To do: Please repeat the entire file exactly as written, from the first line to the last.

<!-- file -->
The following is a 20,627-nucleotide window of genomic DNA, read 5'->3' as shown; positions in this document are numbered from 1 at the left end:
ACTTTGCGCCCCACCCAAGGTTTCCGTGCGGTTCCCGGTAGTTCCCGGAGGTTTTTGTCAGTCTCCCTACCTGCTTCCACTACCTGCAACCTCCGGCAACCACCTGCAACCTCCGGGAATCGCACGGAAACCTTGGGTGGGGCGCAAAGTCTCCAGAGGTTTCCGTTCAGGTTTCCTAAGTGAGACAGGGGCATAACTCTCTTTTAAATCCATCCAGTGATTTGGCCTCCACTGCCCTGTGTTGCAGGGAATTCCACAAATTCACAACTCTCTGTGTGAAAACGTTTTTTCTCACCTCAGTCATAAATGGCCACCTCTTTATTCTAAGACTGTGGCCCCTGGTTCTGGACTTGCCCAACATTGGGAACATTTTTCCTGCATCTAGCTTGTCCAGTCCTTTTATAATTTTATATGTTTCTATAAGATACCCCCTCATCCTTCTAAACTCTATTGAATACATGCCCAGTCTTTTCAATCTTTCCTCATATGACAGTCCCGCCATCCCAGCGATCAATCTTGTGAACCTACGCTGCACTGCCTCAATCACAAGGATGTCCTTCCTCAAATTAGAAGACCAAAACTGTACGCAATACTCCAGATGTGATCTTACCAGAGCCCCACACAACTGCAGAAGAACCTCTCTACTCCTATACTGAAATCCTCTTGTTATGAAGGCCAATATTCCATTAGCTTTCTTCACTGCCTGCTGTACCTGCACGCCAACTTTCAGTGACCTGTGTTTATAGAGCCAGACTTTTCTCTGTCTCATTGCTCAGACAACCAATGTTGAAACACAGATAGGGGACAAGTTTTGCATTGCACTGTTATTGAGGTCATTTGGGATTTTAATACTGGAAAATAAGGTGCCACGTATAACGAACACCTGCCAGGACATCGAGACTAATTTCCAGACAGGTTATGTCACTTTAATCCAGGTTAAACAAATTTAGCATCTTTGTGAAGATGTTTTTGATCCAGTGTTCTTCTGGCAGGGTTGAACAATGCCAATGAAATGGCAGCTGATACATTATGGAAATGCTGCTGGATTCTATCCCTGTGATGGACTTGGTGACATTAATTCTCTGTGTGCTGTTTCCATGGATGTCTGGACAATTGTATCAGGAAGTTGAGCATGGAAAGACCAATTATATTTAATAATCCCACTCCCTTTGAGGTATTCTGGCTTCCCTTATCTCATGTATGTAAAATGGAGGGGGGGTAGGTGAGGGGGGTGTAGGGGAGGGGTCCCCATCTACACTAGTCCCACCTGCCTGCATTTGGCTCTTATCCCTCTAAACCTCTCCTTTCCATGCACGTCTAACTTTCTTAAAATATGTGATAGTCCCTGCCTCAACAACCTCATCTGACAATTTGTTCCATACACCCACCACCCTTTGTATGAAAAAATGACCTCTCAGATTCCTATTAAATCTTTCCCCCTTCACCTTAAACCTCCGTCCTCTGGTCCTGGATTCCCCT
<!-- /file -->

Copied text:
The following is a 20,627-nucleotide window of genomic DNA, read 5'->3' as shown; positions in this document are numbered from 1 at the left end:
ACTTTGCGCCCCACCCAAGGTTTCCGTGCGGTTCCCGGTAGTTCCCGGAGGTTTTTGTCAGTCTCCCTACCTGCTTCCACTACCTGCAACCTCCGGCAACCACCTGCAACCTCCGGGAATCGCACGGAAACCTTGGGTGGGGCGCAAAGTCTCCAGAGGTTTCCGTTCAGGTTTCCTAAGTGAGACAGGGGCATAACTCTCTTTTAAATCCATCCAGTGATTTGGCCTCCACTGCCCTGTGTTGCAGGGAATTCCACAAATTCACAACTCTCTGTGTGAAAACGTTTTTTCTCACCTCAGTCATAAATGGCCACCTCTTTATTCTAAGACTGTGGCCCCTGGTTCTGGACTTGCCCAACATTGGGAACATTTTTCCTGCATCTAGCTTGTCCAGTCCTTTTATAATTTTATATGTTTCTATAAGATACCCCCTCATCCTTCTAAACTCTATTGAATACATGCCCAGTCTTTTCAATCTTTCCTCATATGACAGTCCCGCCATCCCAGCGATCAATCTTGTGAACCTACGCTGCACTGCCTCAATCACAAGGATGTCCTTCCTCAAATTAGAAGACCAAAACTGTACGCAATACTCCAGATGTGATCTTACCAGAGCCCCACACAACTGCAGAAGAACCTCTCTACTCCTATACTGAAATCCTCTTGTTATGAAGGCCAATATTCCATTAGCTTTCTTCACTGCCTGCTGTACCTGCACGCCAACTTTCAGTGACCTGTGTTTATAGAGCCAGACTTTTCTCTGTCTCATTGCTCAGACAACCAATGTTGAAACACAGATAGGGGACAAGTTTTGCATTGCACTGTTATTGAGGTCATTTGGGATTTTAATACTGGAAAATAAGGTGCCACGTATAACGAACACCTGCCAGGACATCGAGACTAATTTCCAGACAGGTTATGTCACTTTAATCCAGGTTAAACAAATTTAGCATCTTTGTGAAGATGTTTTTGATCCAGTGTTCTTCTGGCAGGGTTGAACAATGCCAATGAAATGGCAGCTGATACATTATGGAAATGCTGCTGGATTCTATCCCTGTGATGGACTTGGTGACATTAATTCTCTGTGTGCTGTTTCCATGGATGTCTGGACAATTGTATCAGGAAGTTGAGCATGGAAAGACCAATTATATTTAATAATCCCACTCCCTTTGAGGTATTCTGGCTTCCCTTATCTCATGTATGTAAAATGGAGGGGGGGTAGGTGAGGGGGGTGTAGGGGAGGGGTCCCCATCTACACTAGTCCCACCTGCCTGCATTTGGCTCTTATCCCTCTAAACCTCTCCTTTCCATGCACGTCTAACTTTCTTAAAATATGTGATAGTCCCTGCCTCAACAACCTCATCTGACAATTTGTTCCATACACCCACCACCCTTTGTATGAAAAAATGACCTCTCAGATTCCTATTAAATCTTTCCCCCTTCACCTTAAACCTCCGTCCTCTGGTCCTGGATTCCCCT